The initial causes of death are from the fireball, the over-pressure/blast wave, and from the radiation. In Hiroshima, almost everything in a three-quarter mile radius under the point of the explosion was immediately destroyed by the pressure wave and fireball. There were some reinforced concrete structures that remained standing, and interestingly, in one of them, just 560 feet from ground zero, a man survived the blast, as well as the aftereffects, living for decades after.
Other than that guy and a few other exceptions though, nearly all of the people within that three-quarter mile radius of ground zero were killed immediately. Later testing determined that an over-pressure blast wave of just 5 PSI will kill 100% of people in its path.
In Hiroshima, this blast wave destroyed nearly every building, most of which were made of wood or paper products. The explosive fireball touched off a massive firestorm which caused even more destruction, killing thousands more people, and destroying nearly all the homes and buildings in an area of nearly five square miles.
Let’s talk about radiation. Much of the lethal radiation produced by a nuclear explosion survives only for as long as the fireball – mere seconds. It’s known as initial radiation, and it’s mostly gamma and neutron radiation. This is bad radiation. The kind that kills you very quickly. However, for most people exposed to it, they’re being killed by the fireball and the over-pressure wave anyway, so it’s mostly irrelevant and redundant. Anybody lucky enough to survive the fireball and over-pressure though, will usually die from this lethal dose of radiation. In Hiroshima, the lethal dose radius was close to one mile, and many people were able to survive the blast wave in that radius. Most of those inside that one-mile radius who received that lethal dose died immediately after the blast in the firestorm that followed, unable to escape the flimsy wooden structures, and so the effects of the radiation were not actually realized. The firestorm was so powerful that it cremated the bodies and destroyed all evidence of their existence, (birth and residence records were destroyed as well) which makes accurate death figures impossible to determine.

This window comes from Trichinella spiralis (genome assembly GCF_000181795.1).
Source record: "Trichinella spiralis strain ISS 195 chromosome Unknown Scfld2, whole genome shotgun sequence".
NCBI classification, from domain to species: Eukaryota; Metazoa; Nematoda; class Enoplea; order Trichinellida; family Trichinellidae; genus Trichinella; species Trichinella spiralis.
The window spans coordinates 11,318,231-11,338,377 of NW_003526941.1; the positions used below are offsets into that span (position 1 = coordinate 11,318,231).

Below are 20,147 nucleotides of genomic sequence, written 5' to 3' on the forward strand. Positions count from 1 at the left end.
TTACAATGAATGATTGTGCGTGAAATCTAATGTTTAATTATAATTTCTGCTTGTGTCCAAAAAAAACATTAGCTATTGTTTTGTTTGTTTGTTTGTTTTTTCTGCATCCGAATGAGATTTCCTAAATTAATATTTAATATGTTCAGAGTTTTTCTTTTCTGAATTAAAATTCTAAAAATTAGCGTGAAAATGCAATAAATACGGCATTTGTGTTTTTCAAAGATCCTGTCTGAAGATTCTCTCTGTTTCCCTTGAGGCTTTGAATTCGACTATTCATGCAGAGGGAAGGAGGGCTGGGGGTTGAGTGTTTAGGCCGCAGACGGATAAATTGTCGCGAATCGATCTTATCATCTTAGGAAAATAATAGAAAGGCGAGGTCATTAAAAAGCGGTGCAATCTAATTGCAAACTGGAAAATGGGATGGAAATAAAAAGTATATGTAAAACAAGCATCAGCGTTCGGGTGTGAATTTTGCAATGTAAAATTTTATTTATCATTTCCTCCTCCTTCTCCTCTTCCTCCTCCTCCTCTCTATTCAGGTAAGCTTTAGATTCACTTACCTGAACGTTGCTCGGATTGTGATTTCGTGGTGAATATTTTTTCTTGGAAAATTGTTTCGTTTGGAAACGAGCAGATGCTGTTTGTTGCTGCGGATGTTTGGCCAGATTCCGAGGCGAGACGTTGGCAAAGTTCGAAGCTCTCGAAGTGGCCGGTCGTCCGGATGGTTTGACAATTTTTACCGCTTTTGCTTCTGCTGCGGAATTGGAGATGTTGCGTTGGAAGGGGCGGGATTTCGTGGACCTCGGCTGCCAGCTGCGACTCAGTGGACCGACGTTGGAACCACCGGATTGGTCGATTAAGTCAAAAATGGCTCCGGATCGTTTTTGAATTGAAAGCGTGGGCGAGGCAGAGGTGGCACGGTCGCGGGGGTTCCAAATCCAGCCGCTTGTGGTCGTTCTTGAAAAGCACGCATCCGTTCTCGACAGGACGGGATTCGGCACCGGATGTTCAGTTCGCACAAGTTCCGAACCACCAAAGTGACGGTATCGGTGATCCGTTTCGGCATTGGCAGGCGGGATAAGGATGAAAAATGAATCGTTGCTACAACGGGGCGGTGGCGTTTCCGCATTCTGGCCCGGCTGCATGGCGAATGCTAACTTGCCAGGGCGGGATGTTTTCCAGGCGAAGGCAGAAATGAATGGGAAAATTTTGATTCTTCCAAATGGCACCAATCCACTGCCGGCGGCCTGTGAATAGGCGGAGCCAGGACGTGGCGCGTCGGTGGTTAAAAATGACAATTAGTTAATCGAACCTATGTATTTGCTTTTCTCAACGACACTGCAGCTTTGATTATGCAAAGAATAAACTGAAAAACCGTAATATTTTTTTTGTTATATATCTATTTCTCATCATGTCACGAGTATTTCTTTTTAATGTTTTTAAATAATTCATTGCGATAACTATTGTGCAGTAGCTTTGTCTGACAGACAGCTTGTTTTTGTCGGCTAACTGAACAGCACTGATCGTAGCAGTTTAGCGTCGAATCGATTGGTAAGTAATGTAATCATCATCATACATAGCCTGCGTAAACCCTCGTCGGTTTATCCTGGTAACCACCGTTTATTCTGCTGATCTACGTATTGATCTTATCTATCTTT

After initial radiation, the next concern is residual radiation. One of the benefits to the high-altitude air-burst of the bomb, was the lack of nuclear fallout. Most of the fallout from a nuclear explosion is due to the contamination of particles from the ground soil. After the initial fireball expands, it then has to contract, and that causes a suction effect that sweeps everything up into it and pulls it into the air — becoming the iconic nuclear mushroom cloud.
When that happens near the ground, particles of soil are pulled into the soup and become irradiated. They’re lofted into the air where wind currents take them along for a while before dropping them again, causing the radiation to spread far and wide. Some mushroom clouds actually reach into the stratosphere where particles can remain sometimes for years, circling the planet before falling to earth. This actually ends up being a good thing as it spreads the radiation far and wide, depositing it in non-lethal doses around the globe.
The higher the air-blast, the less particles of soil that will be pulled into the radiation, and the less fallout there is. In the case of Hiroshima, with the air-blast at nearly 2000 feet of elevation, nuclear fallout was quite small. There was still that ~140 pounds of subcritical uranium, plus the ~9600 pounds of bomb casing material, plus particles that were in the air already, and so forth, but the amount of nuclear fallout was minor due to the absence of soil particles.
One of the most common misconceptions surrounding a nuclear explosion deals with the level of residual radiation at the blast site. Most people believe that blast sites are uninhabitable for decades or even centuries. In Hiroshima, it’s been shown that the only radiation deaths that occurred were people who were directly exposed to the bomb detonation itself. None of the aid workers, doctors, firefighters, or anybody else who entered the blast area after the bombing were killed or even injured by residual radiation. Don’t get me wrong, there was some measurable increased radiation in the bomb area, particularly in the first day or two after the explosion, but it dissipated rapidly and wasn’t significant enough to kill or injure anybody.